Governor Jindal and the Amazing Shrinking Revenue
“Creating recurring expenditures by spending one-time money is not just Fiscal Irresponsibility… it is a Failure to stand up for the taxpayers we were elected to serve. Today, our state’s financial ledger has grown unbalanced to an historically dangerous level.”
“Despite strong public opinion to the contrary, the governor stubbornly refuses to consider increasing revenues, either by increasing taxes or eliminating or suspending any of the 441 tax exemptions that are costing the state over $7 billion a year.”
““It’s a very risky way of balancing the budget,” said Jim Richardson, a Louisiana State University economist who sits on the four-member Revenue Estimating Conference that is about to meet to determine how much of the higher-than-projected revenue collected by the state Treasury can be spent. “I don’t see any way our conference can buy into that figure without more information.””
““You know its numbers will be off. But you don’t want one side or the other to be gaming the numbers.” — Greg Albrecht, Legislative Fiscal Office economist The Hawks note that the upcoming 2014 budget funds state colleges and universities in part by using $449 million available next year only – i.e., one-time funding.”“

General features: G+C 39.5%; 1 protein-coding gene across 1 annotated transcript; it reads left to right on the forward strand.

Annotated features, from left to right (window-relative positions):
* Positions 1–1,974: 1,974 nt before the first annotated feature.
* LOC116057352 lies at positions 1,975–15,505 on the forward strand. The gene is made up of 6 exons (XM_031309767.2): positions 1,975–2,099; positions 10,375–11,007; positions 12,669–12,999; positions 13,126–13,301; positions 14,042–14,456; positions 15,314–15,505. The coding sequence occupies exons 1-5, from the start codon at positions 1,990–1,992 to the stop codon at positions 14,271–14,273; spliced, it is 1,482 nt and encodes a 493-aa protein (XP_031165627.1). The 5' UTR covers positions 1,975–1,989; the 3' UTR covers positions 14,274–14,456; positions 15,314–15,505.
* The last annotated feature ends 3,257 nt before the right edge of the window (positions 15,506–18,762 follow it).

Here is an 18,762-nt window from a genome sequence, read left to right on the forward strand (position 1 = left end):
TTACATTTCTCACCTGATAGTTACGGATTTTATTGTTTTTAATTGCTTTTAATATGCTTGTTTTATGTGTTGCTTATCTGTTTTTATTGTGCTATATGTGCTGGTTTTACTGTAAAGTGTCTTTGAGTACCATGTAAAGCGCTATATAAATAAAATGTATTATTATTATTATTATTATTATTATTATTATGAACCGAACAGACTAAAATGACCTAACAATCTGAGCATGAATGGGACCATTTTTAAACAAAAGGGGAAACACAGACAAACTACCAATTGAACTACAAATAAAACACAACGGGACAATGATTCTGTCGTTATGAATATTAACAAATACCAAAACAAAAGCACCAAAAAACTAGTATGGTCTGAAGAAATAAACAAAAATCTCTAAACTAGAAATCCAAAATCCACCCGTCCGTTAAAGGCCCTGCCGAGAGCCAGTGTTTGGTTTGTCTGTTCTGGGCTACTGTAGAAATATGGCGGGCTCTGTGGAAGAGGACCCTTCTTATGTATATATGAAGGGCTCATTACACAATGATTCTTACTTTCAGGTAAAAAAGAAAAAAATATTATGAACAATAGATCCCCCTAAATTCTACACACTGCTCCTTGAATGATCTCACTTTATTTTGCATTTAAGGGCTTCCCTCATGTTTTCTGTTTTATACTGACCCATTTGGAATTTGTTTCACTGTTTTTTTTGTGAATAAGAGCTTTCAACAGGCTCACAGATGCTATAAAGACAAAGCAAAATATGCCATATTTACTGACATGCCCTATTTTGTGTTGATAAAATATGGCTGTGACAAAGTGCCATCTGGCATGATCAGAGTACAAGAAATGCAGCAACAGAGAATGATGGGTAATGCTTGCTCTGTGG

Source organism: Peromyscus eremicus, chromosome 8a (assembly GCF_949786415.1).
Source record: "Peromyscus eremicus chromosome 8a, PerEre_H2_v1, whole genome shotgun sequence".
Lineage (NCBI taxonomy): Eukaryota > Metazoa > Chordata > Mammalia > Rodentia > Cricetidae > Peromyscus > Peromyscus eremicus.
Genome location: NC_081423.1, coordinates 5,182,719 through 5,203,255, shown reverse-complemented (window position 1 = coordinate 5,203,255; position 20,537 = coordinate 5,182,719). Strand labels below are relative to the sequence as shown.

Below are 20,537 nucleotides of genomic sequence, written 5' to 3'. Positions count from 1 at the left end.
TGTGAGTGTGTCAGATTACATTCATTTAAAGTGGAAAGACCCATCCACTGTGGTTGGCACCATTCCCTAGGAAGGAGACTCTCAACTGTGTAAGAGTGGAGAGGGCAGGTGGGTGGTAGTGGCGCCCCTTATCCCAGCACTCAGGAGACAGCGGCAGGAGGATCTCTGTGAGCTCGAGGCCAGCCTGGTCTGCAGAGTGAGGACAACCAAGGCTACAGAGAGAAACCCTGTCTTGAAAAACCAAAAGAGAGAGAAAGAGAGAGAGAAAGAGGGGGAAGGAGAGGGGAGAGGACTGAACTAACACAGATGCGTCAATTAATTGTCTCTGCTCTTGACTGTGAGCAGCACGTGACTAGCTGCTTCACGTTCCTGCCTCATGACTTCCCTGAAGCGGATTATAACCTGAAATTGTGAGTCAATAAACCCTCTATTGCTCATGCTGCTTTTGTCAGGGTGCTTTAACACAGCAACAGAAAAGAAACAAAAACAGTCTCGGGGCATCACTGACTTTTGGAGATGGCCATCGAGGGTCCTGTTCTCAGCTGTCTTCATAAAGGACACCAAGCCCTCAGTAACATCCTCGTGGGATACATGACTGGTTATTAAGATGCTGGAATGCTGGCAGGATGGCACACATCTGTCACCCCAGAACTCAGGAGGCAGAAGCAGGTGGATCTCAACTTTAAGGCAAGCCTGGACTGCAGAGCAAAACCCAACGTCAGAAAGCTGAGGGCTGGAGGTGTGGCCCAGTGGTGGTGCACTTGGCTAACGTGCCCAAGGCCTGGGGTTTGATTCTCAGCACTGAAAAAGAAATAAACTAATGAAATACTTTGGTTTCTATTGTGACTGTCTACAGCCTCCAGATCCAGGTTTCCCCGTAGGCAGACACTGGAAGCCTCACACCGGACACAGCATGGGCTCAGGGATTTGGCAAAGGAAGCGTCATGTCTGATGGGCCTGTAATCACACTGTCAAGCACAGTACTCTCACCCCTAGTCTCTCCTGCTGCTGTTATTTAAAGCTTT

”Other than his perpetual presidential campaign in waiting, nothing has characterized Gov. Bobby Jindal’s six-and-a-half years as governor more than the state’s ongoing budget crises. And other than deep cuts to higher education and health care, nothing has characterized those budget crises more than Jindal’s addiction to one-time money to balance the budget.“
"In Louisiana, lawmakers essentially passed the largest tax cut in state history by rolling back an income-tax hike for high earners in 2007 and again in 2008.
Without those tax reductions, Louisiana wouldn’t have had a budget deficit in fiscal year 2010, the 2011 deficit would’ve been 50 percent less and the 2012 deficit of $1.6 billion would be reduced by about one-third, said Edward Ashworth, the director of the Louisiana Budget Project, a watchdog group.
Louisiana’s 441 individual and corporate tax breaks cost the state $7.1 billion last year. That nearly matches the $7.7 billion that all state and local taxes brought in.
Some of the breaks provide sales-tax exemptions on groceries, prescription drugs and residential utilities that saved Louisiana taxpayers $717 million last year. But another allows Louisiana companies to keep 1 percent of the state sales taxes they collect — about $34 million statewide — just for filing their tax returns on time.”
“Critics of the Jindal administration say the governor’s $25 billion proposal to pay the bills next year includes a good bit of “money laundering.”
“In Zachary, where I grew up, we would call this bull****,” State Treasurer John N. Kennedy, said of the accounting gimmicks the administration used this year and over the past few.”